Dana Loesch goes through a hell of a lot in her role as a spokesperson for the National Rifle Association. Just the stuff I’ve seen on Twitter directed at her has been among the vilest filth ever to infest the internet, and she routinely brushes it off like it’s nothing. Loesch has become the epitome of grace in the wake of outright hatred.
I get that they blame the NRA for mass shootings, but they’re lashing out at her like she’s the one pulling the trigger.
Then, to top it off, Twitter wanted to try and argue that being hopeful for the death of Loesch’s children didn’t violate their rules.
It does not violate Twitter’s rules against abuse to wish death upon National Rifle Association (NRA) spokeswoman Dana Loesch’s children, Twitter ruled Sunday evening.
“The only way these people learn is if it affects them directly,” Twitter user Milan Legius wrote in a reply to Loesch. “So if Dana Loesch has to have her children murdered before she’ll understand, I guess that’s what needs to happen.”
“You may not make specific threats of violence or wish for the serious physical harm, death, or disease of an individual or group of people,” Twitter’s rules state.
But when Loesch’s husband Chris reported the tweet wishing death upon their children, Twitter initially ruled in favor of Legius.
“We have reviewed your report carefully and found that there was no violation of the Twitter Rules against abusive behavior,” Twitter wrote in an email that Chris shared with The Daily Caller News Foundation.
Twitter did reverse the decision, but who in the hell thinks this is acceptable? Who?
Oh, that’s right. The “caring” anti-gunner hypocrites who seem to think it’s perfectly acceptable to make such statements about the children of pro-gun activists, but who would be up in arms if someone said the same thing about Shannon Watts or someone similar.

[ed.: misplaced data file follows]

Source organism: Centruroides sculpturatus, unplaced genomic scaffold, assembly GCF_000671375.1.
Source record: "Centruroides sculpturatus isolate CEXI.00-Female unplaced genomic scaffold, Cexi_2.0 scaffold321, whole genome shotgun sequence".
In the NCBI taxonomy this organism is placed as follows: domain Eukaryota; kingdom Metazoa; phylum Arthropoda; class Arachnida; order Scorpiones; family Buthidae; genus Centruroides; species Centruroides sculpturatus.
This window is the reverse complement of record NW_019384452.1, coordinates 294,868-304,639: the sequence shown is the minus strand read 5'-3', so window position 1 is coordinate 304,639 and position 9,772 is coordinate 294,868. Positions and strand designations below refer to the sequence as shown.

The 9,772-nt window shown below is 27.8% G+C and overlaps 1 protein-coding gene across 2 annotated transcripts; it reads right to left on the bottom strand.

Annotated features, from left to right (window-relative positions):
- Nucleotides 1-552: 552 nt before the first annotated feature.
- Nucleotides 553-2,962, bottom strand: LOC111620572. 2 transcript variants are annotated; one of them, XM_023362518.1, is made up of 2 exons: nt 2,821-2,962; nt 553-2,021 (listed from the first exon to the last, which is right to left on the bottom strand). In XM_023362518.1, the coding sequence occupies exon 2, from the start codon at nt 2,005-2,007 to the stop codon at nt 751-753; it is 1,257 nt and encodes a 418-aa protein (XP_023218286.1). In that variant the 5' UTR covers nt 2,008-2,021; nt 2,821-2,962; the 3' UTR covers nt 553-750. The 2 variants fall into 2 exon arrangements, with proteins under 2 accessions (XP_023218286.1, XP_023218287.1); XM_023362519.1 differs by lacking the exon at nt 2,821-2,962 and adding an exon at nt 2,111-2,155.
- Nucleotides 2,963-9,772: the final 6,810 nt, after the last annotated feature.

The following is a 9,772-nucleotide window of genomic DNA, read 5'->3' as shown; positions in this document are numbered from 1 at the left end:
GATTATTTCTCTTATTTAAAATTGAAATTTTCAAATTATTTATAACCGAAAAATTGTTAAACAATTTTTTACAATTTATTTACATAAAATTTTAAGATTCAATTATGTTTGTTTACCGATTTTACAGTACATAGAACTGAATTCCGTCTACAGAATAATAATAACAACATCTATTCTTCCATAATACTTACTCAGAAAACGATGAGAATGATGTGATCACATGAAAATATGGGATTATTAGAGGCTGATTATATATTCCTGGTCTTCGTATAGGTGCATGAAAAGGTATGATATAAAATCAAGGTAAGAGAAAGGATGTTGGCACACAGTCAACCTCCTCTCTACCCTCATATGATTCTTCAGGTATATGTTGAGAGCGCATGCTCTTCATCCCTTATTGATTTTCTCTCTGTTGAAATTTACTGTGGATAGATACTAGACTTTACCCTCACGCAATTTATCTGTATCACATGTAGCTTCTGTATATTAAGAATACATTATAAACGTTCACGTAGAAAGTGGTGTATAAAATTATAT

The fact is, such statements are out of line regardless of people’s politics. They’re not warranted in any circumstance. They’re just plain wrong.
That anyone at Twitter could look at those comments and not see them as a clear violation of the rules as stated is idiotic. What happened was someone at Twitter saw the comments and who they were directed to and figured, “She had it coming.” In other words, the rules weren’t about to be applied evenly to all Twitter users.
On appeal, Loesch got satisfaction, but it shouldn’t have even gotten that far.
What these rabid anti-gunners don’t comprehend is that their position isn’t a lifesaving one. Theirs isn’t some moral high ground that is unassailable.
Bad people keep getting guns, regardless of gun laws. People can make submachineguns in their backyards. All the gun laws do is disarm those who are more inclined to obey the law.
Gun laws disarm the law-abiding, but these jackwagons act like it’s so moral to oppose private gun ownership to the point that they think wishing for the murder of children is a noble act. It’s not the first time it’s happened, either, nor will it be the last.
The question is, will Twitter continue to pretend the rule apply to everyone evenly? Or will they make it a reality?
I’m not holding my breath.